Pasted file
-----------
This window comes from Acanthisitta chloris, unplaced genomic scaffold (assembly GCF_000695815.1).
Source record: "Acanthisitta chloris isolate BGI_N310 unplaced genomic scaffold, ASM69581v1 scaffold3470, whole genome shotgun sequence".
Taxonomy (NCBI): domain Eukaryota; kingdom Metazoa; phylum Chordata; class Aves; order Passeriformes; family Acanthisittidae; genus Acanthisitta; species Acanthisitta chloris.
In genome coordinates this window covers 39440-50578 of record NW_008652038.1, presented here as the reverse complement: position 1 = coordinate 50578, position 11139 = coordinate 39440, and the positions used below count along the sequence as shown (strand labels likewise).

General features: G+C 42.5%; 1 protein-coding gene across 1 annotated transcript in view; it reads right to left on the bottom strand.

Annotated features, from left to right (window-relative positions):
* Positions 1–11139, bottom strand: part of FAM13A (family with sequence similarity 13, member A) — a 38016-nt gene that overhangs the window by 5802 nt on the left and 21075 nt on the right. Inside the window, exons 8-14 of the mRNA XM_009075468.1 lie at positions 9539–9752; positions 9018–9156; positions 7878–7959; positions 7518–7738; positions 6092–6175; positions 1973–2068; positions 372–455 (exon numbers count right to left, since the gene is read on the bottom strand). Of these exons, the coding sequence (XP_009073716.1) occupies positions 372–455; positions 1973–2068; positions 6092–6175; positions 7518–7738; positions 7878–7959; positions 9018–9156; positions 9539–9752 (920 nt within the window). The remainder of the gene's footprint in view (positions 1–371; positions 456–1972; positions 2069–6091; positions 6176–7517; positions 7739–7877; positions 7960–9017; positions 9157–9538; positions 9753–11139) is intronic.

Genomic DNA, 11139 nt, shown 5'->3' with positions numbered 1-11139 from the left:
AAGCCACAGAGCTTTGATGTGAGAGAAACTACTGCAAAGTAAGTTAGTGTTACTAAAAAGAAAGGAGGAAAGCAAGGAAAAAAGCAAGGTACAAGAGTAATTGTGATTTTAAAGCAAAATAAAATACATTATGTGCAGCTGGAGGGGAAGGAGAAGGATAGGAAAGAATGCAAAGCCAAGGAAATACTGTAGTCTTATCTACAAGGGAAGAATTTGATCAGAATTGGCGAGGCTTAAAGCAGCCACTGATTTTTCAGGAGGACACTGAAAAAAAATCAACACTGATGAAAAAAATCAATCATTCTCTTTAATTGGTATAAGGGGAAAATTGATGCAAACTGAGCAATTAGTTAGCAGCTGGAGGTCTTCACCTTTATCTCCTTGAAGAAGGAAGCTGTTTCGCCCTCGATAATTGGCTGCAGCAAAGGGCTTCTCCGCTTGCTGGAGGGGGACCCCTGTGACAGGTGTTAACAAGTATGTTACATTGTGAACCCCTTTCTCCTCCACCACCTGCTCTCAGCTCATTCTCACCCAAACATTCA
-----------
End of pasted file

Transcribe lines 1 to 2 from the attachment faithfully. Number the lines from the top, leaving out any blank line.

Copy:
This window comes from Acanthisitta chloris, unplaced genomic scaffold (assembly GCF_000695815.1).
Source record: "Acanthisitta chloris isolate BGI_N310 unplaced genomic scaffold, ASM69581v1 scaffold3470, whole genome shotgun sequence".